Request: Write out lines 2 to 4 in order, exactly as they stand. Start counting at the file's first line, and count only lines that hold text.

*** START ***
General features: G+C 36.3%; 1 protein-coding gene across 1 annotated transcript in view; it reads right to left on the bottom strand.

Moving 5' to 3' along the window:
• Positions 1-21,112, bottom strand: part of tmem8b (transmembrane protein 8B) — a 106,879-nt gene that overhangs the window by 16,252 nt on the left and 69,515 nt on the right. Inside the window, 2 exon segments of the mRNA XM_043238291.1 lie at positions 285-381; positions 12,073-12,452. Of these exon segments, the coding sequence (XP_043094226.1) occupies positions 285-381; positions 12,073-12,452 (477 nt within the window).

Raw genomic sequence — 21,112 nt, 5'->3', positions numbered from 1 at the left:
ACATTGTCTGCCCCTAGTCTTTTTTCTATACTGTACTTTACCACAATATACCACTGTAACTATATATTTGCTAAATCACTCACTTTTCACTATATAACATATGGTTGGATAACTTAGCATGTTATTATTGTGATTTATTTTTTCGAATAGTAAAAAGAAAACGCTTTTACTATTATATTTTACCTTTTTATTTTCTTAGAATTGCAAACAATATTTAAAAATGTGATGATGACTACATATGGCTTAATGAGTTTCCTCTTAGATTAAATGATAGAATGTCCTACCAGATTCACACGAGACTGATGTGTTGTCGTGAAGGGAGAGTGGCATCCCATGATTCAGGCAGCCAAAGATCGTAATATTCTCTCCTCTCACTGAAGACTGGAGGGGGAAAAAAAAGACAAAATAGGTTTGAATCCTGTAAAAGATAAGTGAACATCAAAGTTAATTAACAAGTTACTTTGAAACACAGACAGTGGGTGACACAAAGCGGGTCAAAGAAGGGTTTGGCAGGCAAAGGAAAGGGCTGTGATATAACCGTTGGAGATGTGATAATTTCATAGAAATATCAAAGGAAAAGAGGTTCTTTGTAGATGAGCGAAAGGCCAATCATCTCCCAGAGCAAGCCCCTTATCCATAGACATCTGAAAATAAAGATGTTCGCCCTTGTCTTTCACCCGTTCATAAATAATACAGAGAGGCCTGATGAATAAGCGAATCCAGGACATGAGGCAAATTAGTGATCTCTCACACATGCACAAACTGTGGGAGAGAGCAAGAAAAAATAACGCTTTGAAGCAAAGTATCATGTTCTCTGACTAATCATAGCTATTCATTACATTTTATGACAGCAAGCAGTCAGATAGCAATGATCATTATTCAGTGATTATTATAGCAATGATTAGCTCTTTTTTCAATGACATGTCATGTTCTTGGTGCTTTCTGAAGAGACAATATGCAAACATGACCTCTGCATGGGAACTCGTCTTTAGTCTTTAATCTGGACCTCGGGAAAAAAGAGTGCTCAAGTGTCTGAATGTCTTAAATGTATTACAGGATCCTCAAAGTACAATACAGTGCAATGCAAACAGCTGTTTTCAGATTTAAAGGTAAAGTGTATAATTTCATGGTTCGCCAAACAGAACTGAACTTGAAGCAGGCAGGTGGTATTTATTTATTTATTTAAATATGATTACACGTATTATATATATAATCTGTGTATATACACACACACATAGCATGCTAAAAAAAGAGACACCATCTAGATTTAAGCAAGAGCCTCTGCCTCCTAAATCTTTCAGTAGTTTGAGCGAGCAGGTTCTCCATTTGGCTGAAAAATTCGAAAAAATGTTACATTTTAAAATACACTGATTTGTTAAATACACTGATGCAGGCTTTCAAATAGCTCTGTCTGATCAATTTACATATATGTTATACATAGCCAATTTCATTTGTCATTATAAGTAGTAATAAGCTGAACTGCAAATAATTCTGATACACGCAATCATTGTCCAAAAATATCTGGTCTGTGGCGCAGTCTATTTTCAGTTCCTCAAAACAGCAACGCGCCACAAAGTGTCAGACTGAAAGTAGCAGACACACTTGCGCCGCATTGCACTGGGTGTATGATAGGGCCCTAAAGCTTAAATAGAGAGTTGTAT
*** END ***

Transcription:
Moving 5' to 3' along the window:
• Positions 1-21,112, bottom strand: part of tmem8b (transmembrane protein 8B) — a 106,879-nt gene that overhangs the window by 16,252 nt on the left and 69,515 nt on the right. Inside the window, 2 exon segments of the mRNA XM_043238291.1 lie at positions 285-381; positions 12,073-12,452. Of these exon segments, the coding sequence (XP_043094226.1) occupies positions 285-381; positions 12,073-12,452 (477 nt within the window).

Raw genomic sequence — 21,112 nt, 5'->3', positions numbered from 1 at the left: